Screaming Females, Merle Haggard & Kris Kristofferson, and more

Screaming Females

Triple Rock Social Club, Monday 7.30

New Jersey punk-pop trio Screaming Females have been steadily building buzz for seven years now, but on their new, Steve Albini-produced record, Ugly, the band have exceeded their potential while crafting one of the most striking, confident rock records of the year. Led by Marissa Paternoster's distinct wail and churning, explosive guitar riffs, Screaming Females' songs bristle with an assured urgency that is at once catchy and triumphant. Ugly has found its way onto many prominent mid-year "Best Of" lists, including those of both Jim DeRogatis and Greg Kot from Sound Opinions. Screaming Females' live show adds an untamed edge to their raucous sound, which should go over well in one of Minneapolis's best rock clubs. With Nato Coles and the Blue Diamond Band and Braver. 18+, $8, 8 p.m. 629 Cedar Ave., Minneapolis; 612.333.7399. —Erik Thompson

Merle Haggard & Kris Kristofferson

The men and woman of Screaming Females
Christopher Patrick Ernst
The men and woman of Screaming Females

State Theatre, Wednesday 7.25

Reports from the road suggest these 75-year-old legends are having a grand time, informally swapping songs while backed by Merle Haggard's band, the Strangers, which is anchored by son Ben Haggard on guitar. Early on, Haggard epitomized the Bakersfield Sound of his California hometown, and went on to write dozens of country classics that often depicted the triumphs and tribulations of the American working stiff. Haggard's latest in an unremitting string of strong albums, Working in Tennessee, includes a fresh version of his classic "Workin' Man Blues." Kris Kristofferson helped redefine country with his detailed, character-rich songs, some covered so widely they became touchstones for other artists (Janis Joplin's "Me and Bobby McGee") while he developed a staunch pop and rock following. Expect an avalanche of vibrant nuggets, from Haggard's "Okie From Muskogee" to Kristofferson's "Sunday Mornin' Comin' Down." $58.50-$68.50, 7:30 p.m. 805 Hennepin Ave., Minneapolis; 612.339.7007. —Rick Mason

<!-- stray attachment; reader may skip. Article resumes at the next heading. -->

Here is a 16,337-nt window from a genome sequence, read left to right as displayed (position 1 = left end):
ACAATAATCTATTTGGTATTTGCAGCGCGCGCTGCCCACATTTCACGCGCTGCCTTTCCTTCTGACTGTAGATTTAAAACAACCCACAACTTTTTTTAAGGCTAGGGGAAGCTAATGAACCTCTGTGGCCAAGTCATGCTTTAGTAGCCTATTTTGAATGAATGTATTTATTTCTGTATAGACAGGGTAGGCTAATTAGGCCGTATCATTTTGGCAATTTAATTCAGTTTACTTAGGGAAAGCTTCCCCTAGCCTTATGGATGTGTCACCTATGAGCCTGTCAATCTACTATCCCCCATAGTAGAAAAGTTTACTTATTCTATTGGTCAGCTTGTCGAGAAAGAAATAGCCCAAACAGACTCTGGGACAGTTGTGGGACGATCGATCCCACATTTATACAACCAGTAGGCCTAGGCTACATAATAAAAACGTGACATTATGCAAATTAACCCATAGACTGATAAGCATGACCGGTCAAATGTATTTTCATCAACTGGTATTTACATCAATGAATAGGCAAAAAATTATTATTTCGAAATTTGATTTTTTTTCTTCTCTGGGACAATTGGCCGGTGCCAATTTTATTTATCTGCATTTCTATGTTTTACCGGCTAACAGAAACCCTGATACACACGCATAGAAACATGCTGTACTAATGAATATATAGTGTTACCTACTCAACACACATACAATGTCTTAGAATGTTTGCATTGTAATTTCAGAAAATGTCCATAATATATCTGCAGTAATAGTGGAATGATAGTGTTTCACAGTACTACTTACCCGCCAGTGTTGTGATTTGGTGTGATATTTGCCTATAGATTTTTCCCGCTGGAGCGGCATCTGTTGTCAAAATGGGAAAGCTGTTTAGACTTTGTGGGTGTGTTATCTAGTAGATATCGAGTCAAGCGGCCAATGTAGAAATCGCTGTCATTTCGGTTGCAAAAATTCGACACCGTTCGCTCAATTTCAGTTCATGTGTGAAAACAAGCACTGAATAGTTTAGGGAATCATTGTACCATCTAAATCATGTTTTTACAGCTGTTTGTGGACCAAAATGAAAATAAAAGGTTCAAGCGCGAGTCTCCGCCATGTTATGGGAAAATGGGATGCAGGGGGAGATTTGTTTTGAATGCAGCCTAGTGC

Los Lobos/Steve Earle

Minnesota Zoo Amphitheatre, Wednesday 7.25

Los Lobos are on the cusp of the group's 40th birthday, and the early addition of Steve Berlin is the only change to the original lineup in all that time. Their summer tour coincides with the 20th anniversary of the landmark album Kiko, when the band's disparate tendrils of rock 'n' roll, blues, Mexican roots, folk, country, and R&B coalesced around experimental arrangements and instrumentation. Shout Factory will release a remastered version of Kiko (including unreleased tracks and a live version) next month, while several Kiko classics should anchor the zoo set. Steve Earle built his rebellious rep playing roots rock and hard country, but in recent years has increasingly added folk to the mix while remaining politically outspoken. In recent months, he's played with the Preservation Hall Jazz Band, covered Bob Dylan, and appeared at numerous events in tribute to Woody Guthrie's 100th birthday. He's on tour with the Dukes and Duchesses, including wife Allison Moorer, behind last year's I'll Never Get Out of This World Alive. $47. 7:30 p.m. 13000 Zoo Blvd., Apple Valley; 800.745.3000. —Rick Mason